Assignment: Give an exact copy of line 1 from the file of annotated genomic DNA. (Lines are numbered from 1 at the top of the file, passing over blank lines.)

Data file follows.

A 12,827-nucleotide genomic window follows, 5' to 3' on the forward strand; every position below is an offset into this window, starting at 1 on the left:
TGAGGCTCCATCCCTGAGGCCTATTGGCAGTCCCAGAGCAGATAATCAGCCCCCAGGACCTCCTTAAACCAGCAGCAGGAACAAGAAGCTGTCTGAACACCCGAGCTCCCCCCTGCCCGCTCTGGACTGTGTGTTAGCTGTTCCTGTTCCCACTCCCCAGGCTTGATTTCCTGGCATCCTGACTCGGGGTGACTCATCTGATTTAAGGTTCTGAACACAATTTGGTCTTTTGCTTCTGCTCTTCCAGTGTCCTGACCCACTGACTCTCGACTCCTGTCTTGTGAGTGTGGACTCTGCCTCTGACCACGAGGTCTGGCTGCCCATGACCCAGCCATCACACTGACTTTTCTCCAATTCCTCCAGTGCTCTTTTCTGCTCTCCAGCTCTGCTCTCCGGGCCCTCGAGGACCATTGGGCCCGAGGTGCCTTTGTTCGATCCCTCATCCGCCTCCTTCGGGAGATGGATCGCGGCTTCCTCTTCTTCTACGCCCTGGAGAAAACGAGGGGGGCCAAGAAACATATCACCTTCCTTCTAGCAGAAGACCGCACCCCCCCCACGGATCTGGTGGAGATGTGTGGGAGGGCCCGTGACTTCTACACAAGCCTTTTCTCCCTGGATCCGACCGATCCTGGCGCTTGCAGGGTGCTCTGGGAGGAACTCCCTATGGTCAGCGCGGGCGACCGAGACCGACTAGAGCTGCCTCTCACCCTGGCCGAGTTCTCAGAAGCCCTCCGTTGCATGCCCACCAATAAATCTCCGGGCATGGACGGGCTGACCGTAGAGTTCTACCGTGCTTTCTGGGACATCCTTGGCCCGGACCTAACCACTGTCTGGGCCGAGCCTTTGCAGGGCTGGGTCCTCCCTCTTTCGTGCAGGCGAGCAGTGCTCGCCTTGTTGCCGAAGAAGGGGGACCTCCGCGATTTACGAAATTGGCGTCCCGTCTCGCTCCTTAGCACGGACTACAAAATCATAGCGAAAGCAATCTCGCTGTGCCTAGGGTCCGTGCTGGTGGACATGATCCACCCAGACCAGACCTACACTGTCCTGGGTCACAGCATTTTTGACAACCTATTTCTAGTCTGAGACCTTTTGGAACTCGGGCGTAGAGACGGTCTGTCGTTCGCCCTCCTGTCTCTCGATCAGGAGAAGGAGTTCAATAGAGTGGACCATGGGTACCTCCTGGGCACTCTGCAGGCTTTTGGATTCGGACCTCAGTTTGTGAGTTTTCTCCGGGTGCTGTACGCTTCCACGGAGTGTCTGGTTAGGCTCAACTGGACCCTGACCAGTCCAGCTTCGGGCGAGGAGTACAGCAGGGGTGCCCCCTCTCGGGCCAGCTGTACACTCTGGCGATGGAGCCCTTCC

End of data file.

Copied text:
A 12,827-nucleotide genomic window follows, 5' to 3' on the forward strand; every position below is an offset into this window, starting at 1 on the left: